Steamship fleets based in HONG KONG Operating to Canton, Macao, Manila, Taiwan and Near-North Ports
Douglas Steamship Co. Ltd. 得忌利士輸舶公司 (1854)
Hongkong & Whampoa Dock Co. Ltd (1863)
Hongkong, Canton & Macao Steamboat Co. Ltd (1865)
China & Manila S.S. Co. Ltd. (1870)
Other Hong Hong-Canton River steam ferries to 1889
Other Hong Kong-Canton River steam and motor ferries 1890 to 2001
Hong Kong-Near North & Post-1978 Hong Kong-Shanghai (from 1899)
'TJI-' '芝-' Ships of the Java-China-Japan Line and Royal Interocean Lines
Historically, the first area for commercial steamship operations in China was Hong Kong and the Pearl River. The photograph below, taken at Canton in 1916, shows three steamships. At centre is the HONAM, built in 1882, of the pioneering Hongkong, Canton & Macao Steamboat Co. Ltd. (HCMSC). At right is the SUI-AN or the SUI-TAI, owned by the same company but originally built for a German-flag operator on the Yangtse. At left is the KWONG SAI or KWONG TUNG, operated by a rival company. These three ships and many others were owned almost entirely by Chinese shareholders in Canton or Hong Kong, but their owners chose to operate them under the British flag. KWONG SAI and KWONG TUNG continued to operate into the 1950s.
Douglas Steamship Co. Ltd-Operating northwards from Hong Kong to Swatow, Amoy and Taiwan was the Douglas Steamship Co. Ltd. (DSSC). The short history and fleet list were prepared by Howard and an early version was first published in 1973. It has been updated by Howard and illustrations have been added by Stephen. Click on the first PDF at right for a short history (no illustrations) of the Douglas Steamship Co. Ltd. The second PDF provides a chronological illustrated fleetlist of the Douglas Steamship Co. Ltd. vessels such as HAI CHING and SEISTAN. Illustrated below are an early Douglas steamer, thought to be the UNDINE of 1859 (Anthony J. Hardy colln) as well as a direct descendant, the HAI-MUN of 1896 (James Adamson coll., University of Glasgow).
The Hongkong & Whampoa Dock Co. Ltd was founded in 1863 with Thomas Sutherland (local P&O agent) as Chairman and Douglas Lapraik as Secretary, to continue existing dockyards and undertake towage in the port. By registration in 1866, James Whittall (taipan of Jardine, Matheson & Co.) was Chairman. The photograph shown below, from company sources, is of their tug KOWLOONDOCKS and other vessels salvaging the Dutch-flag TJIBANTJET in May 1958.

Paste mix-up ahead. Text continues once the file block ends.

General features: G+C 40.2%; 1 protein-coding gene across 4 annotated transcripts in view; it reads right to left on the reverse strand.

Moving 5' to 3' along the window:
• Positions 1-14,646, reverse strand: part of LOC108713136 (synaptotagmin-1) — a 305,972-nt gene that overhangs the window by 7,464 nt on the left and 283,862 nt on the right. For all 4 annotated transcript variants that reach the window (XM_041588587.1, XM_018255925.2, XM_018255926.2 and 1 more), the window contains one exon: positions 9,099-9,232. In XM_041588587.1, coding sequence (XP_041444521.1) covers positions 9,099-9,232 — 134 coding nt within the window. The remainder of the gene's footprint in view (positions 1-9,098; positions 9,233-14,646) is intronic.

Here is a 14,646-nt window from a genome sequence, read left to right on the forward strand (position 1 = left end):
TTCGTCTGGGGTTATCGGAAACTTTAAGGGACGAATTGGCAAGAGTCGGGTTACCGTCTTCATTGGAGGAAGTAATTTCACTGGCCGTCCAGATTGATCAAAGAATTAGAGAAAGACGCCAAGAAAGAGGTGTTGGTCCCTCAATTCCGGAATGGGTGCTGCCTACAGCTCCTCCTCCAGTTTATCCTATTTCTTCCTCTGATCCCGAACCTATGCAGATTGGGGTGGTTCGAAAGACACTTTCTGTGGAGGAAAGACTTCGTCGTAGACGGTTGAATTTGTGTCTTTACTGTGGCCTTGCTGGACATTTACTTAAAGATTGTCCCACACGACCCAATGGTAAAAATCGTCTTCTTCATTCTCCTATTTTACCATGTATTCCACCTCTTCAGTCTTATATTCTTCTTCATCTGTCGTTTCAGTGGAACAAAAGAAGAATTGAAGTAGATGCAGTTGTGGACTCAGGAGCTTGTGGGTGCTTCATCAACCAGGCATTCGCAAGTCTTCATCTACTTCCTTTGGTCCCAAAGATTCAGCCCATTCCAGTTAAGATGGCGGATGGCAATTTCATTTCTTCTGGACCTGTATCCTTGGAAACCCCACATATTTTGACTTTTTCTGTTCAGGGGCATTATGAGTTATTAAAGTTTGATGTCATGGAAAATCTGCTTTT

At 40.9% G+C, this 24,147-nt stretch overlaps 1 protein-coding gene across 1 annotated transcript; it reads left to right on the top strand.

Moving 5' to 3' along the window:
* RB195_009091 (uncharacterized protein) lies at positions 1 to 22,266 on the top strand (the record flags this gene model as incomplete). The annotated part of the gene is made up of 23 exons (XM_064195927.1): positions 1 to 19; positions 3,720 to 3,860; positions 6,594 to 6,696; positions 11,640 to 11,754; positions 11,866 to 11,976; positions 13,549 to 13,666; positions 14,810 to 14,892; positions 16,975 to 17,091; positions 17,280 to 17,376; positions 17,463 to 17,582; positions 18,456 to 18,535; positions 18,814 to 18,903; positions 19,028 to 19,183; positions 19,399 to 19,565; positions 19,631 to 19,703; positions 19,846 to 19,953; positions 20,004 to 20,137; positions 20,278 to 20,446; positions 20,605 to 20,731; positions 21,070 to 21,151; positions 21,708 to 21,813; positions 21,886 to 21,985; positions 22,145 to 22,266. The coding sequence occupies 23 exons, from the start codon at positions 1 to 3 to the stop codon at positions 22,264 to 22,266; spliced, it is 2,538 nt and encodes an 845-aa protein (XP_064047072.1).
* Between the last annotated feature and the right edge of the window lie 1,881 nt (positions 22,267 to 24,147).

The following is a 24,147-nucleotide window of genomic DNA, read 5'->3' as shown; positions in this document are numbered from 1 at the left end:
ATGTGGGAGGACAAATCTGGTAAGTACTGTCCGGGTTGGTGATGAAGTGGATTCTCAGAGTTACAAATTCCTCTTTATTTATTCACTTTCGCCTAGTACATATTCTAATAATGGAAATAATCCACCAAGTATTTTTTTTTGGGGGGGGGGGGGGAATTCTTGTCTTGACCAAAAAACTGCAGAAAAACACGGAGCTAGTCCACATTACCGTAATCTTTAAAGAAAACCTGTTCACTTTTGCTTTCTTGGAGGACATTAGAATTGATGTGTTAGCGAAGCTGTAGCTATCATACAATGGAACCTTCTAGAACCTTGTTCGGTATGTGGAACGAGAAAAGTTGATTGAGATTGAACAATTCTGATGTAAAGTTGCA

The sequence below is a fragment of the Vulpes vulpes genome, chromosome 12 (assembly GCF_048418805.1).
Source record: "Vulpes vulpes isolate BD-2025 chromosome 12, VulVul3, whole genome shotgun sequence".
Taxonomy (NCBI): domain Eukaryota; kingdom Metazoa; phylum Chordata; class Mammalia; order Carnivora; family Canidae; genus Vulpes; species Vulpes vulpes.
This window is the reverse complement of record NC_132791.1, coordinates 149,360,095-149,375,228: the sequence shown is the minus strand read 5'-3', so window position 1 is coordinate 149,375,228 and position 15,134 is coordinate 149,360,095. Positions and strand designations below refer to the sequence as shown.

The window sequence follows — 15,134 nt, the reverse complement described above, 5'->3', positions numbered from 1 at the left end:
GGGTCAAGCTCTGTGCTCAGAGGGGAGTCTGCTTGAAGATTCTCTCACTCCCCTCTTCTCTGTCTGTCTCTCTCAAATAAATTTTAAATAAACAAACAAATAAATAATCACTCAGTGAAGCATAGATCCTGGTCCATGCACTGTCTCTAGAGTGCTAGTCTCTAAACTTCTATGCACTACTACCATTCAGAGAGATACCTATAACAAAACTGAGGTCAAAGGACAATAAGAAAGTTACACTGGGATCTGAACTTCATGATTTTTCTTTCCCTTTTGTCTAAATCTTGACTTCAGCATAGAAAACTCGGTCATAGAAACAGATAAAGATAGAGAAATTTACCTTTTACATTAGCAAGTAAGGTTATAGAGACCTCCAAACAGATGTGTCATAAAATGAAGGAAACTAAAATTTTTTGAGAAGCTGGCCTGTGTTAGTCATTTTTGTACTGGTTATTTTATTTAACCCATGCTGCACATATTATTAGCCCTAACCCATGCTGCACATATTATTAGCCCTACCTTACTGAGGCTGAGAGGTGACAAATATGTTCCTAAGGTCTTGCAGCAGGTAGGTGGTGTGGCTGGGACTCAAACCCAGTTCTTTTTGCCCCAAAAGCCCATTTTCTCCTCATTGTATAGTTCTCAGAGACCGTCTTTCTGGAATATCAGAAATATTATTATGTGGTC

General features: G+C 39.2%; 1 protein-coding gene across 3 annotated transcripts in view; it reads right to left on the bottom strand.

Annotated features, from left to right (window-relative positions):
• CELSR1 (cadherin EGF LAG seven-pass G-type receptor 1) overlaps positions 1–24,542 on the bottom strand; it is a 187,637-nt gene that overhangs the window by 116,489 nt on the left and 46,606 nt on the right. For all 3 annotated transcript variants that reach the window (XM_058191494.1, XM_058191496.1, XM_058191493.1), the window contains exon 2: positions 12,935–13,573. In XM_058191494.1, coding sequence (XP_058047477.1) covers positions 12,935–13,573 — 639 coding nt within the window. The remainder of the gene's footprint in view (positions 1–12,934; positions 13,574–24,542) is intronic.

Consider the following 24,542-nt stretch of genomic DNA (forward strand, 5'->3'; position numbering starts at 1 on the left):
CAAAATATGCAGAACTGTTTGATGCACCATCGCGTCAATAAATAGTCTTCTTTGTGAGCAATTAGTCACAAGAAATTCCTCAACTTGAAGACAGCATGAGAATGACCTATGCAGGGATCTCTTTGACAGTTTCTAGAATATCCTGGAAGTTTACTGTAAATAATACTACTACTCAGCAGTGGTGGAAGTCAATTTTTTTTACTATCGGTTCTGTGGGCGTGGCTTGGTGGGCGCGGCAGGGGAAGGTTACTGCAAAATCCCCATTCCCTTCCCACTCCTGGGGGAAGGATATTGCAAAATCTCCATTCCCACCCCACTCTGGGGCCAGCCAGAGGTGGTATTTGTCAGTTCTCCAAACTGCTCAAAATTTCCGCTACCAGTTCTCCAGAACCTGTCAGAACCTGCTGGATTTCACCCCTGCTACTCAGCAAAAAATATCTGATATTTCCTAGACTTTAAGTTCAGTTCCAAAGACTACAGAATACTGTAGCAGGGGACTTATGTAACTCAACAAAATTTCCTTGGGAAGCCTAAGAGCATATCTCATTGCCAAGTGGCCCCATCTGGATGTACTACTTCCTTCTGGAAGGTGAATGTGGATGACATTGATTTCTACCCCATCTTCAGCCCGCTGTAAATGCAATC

Hongkong, Canton & Macao Steamboat Co. Ltd-A study of HCMSC was undertaken by Howard Dick and first published in H.W. Dick & S.A. Kentwell, Beancaker to Boxboat: Steamship Companies in Chinese Waters (Nautical Association of Australia, Inc., 1988). It has been updated by Howard and illustrations have been added by Stephen. Click on the first PDF for a short history (no illustrations of ships) of the Hongkong, Canton & Macao Steamboat Co. Ltd. The second PDF provides a chronological illustrated fleetlist of the company's vessels.
The two ships illustrated below are HCMSC steamers in the river at central Canton. The first, taken by Sylvester Dutton and Vince Michaels in 1863, shows the New York-built wooden paddle steamer WHITE CLOUD which operated in the Pearl River delta until lost in a typhoon in 1874. The second shows the refitted FATSHAN of 1887 making a winter morning arrival in the early 20th century. The vessel is still underway but sampans are already jostling for positions alongside (SK*).
China & Manila S.S. Co. Ltd. and its predecessors were established to provide a connection between Hong Kong and Manila. The company was managed by a descendant of Russell & Co. of Shanghai Steam Nav. Co. fame, but its ships were sold in 1915. The route was subsequently covered by the Transpacific ships of Dollar Line and then American President Lines. The vessel shown below in a trials photograph from the James Adamson Collection, University of Glasgow is ESMERALDA, built for CMSSC in 1891. A time line and illustrated fleet list are contained in the PDF file at right.